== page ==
I can't really say that I suffer any after-effects,
but I think I regret wasting time. I think it may have
affected some of my memory stuff..." And she
laughs. "But I have an awful lot to remember.
However, Chris has an incredibly good memory and he
took a lot more drugs than I did so... Nowadays, the
drugs you get are so polluted that they're really
dangerous. You're not getting what's advertised. If
someone says they have great cocaine, it's probably
mostly speed. You'll be like [she gurns] this all
night long. Not a great look." And Debbie may
have been bigger than Britney in her day, but you sure
can't imagine pseudo-virgin Britney discussing those
sort of issues in today's pop climate.
As Blondie racked up top ten hit after top ten hit
(back in the day when a top ten hit was actually a way
to earn a living), and started moving in circles that
included the likes of Andy Warhol and David Bowie,
Debbie Harry became easily the biggest woman in pop.
And as well as the music, there were the films:
everything from arthouse horror like David
Cronenberg's Videodrome, through bleak dramas like
Union City to counter-culture comedies like John Pink
Flamingos Waters' Hairspray, where she played opposite
Divine, someone she knew from her days on the Bowery,
New York's major hang-out for bums, drug addicts and
"I really didn't adjust to it right away,"
she says when you bring up the fact that around 1980
she had arguably the most famous face in the world
(this was Pre-Madonna and there just hadn't been
anyone this sexy and beautiful and yet alternative in
pop: it was Olivia Newton-John or Debbie Harry).
"It wasn't how I imagined it to be. I think now
I'd deal with it in a different way, as a game. I took
it all very personally. I didn't consider myself to be
"in showbiz" - I wanted to be an artist -
but I started to like it and got to being good at it.
I'm good at it now and I wish I'd handled it better,
that I'd been more astute as a business person. If I
have a regret, it's that I didn't have that
She's referring to a time before pop stars became
brands, when you wrestled with managers who had their
own best interests at heart and would put you in a
motel while they checked in - on your money - to the
finest hotels in town and gave you a hundred dollars a
week pocket money to keep you quiet. Having gone
through that - and losing a whole load of cash
learning the lessons the hard way (well, that's what
happens when you're concentrating on the music) -
Debbie is philosophical about the whole thing:
"We were sort of ripped off. But reality is that
sometimes you win and sometimes you lose."
Besides, she's okay with her fairly small apartment in
New York. "I think I can be happy with
that," she laughs, especially happy as she gets
to stay in the nicest hotels in the world instead of
having to check into unused apartments everywhere.
"I don't really know how people have more than
one home and why. It's so much work having a home. I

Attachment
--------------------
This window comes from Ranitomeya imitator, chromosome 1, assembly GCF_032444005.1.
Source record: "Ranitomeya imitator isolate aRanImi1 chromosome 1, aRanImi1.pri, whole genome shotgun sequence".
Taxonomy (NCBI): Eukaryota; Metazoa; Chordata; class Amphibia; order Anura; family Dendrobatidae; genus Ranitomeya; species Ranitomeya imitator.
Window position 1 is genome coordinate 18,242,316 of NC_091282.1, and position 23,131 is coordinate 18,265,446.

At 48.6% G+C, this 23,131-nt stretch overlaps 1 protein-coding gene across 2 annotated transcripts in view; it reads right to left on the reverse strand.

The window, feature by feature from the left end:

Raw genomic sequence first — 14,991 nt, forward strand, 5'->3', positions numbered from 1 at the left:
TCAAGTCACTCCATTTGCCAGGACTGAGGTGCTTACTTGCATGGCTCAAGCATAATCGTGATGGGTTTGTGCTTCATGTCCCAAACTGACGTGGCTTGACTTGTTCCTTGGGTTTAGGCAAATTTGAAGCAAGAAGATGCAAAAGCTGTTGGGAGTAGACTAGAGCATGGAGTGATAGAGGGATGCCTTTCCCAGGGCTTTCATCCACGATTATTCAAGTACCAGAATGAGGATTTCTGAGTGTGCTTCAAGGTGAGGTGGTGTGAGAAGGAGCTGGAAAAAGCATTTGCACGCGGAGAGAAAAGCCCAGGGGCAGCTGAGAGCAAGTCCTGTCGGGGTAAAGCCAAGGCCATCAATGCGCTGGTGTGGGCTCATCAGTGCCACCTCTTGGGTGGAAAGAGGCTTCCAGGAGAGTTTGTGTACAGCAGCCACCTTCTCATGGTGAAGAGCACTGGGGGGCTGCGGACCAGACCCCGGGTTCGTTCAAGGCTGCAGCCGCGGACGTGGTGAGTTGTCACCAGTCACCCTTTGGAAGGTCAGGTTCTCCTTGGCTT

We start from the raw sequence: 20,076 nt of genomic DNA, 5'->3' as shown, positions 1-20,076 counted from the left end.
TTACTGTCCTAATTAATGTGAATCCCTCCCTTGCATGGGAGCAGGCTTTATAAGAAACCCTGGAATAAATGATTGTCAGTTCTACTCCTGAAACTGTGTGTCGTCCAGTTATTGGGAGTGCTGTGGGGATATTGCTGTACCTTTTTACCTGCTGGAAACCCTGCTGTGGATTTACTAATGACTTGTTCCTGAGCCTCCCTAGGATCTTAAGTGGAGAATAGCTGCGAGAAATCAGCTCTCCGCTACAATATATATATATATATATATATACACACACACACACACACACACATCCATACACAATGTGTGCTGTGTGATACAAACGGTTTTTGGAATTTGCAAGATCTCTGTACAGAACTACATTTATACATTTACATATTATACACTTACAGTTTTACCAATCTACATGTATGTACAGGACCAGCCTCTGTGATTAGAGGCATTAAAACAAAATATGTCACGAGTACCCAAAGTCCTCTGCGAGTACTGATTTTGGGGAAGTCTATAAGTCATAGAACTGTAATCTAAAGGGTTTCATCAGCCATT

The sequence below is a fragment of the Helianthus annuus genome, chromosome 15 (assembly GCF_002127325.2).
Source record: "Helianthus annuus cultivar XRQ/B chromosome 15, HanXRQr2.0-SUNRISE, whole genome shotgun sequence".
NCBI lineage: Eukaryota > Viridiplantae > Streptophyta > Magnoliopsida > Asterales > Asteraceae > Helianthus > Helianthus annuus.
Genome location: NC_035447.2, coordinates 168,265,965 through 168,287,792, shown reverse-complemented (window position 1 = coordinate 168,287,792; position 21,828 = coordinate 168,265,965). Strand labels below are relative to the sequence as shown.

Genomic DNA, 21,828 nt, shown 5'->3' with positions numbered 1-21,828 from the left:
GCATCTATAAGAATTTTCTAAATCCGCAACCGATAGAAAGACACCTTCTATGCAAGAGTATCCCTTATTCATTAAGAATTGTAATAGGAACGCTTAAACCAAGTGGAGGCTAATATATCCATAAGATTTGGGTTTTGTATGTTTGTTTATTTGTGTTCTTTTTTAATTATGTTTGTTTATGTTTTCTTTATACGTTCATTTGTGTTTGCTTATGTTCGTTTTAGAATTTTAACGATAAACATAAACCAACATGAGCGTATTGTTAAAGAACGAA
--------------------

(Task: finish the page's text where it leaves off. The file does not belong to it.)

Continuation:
feel almost like a maintenance woman."
These days she spends her time working with Jazz
Passengers, a real life jazz outfit that gives her an
outlet for showing off her voice; does pieces for
publications like Interview, her old mate Andy
Warhol's magazine; stars in interesting movies, like
the upcoming Spun, just one of three in the can; and,
every once in a while, goes back into the studio with
her Blondie compadres and pulls out a bit of perfect,
brilliantly conceived and executed pop just to remind
you that, when she's with her boys, there really is no
beating her. Maria, Blondie's comeback single, was a
number one smash and one of the best records of its
year, now the flawless Good Boys augers very well
indeed for the new album The Curse of Blondie, the
title a jokey reference to some of the mishaps along
the way, with the single's Giorgio Moroder mix giving
a wink to the glory days of Heart of Glass and
Moroder's gay Donna Summer anthem, I Feel Love.
And she's also dating a bit, now that her fifteen-year
relationship with Stein is over. "I sort of play
it by ear," she laughs, describing the boots and
sexy pants combo that constitutes her "shagging
"I have friends who are so systematic about
picking up boys. I'm not that systematic. I don't feel
I have to have somebody every single night but I do
have friends who are like that, who go out every
single night specifically to meet people and have sex.
I'm a little bit careful about that. I think I have to
be. I was a little bit like that when I was younger
and sometimes it backfired on me. At this stage in my
life, I think with the notoriety and the fame I have,
it would be problematic."
All in all, a very satisfying life for a woman gearing
up to celebrate the big Six-Oh. But you can't help
thinking, that were it not for the curse of Blondie,
Debbie could have been the hugest money-making
proposition in pop. She could have been, literally,
bigger than Madonna, who a lot of people accuse of
stealing Debbie's schtick in the first place: the
whole blonde thing, the sexy but alternative thing,
the arty but commercial thing, the pure pop in a
credible packaging thing. "Oh, no!" laughs
Debbie when you put the idea that Madonna is some sort
of Eve Carrington from All About Eve character, who
came along, watched her every move, learnt her
lessons, then took over.
"I knew she was happening back in the early 80s,
a friend of mine had some romance with her, but it all
happened when Chris was really sick so I was paying
most of my attention to him." Chris had developed
a rare and life-threatening disease and Debbie - with
a solo career just taking off (remember Koo Koo album
with that crazy spike-through-face cover produced by
Nile "Chic" Rodgers, who later worked on
Like A Virgin? Remember French Kissin in the USA?)
ducked out of work to look after him. They'd spent
almost every waking minute together, working together,
living together, travelling together since they met,
so it was natural for her to stick by him at that
"So I guess I didn't really catch onto Madonna
until she was marching on up," continues Debbie,
without a trace of wistfulness. "I do think she
has some great songs and I think she's done something
really interesting and powerful and wonderful, which
is that she's broken down racial barriers,"
something Blondie weren't so bad at, bringing rap into
the pop arena with Rapture, the first rap number one
Now say something bad about Madonna.
She laughs and gives me a little slap on the arm.
"No! I don't want to. It's so easy to slam
Madonna, because she's the one on top, she's the
target." And she laughs again. "Besides, it
makes me sound like a cry baby."
Good Boys is out 22 Sept on Epic followed by the
album The Curse of Blondie on 6 Oct.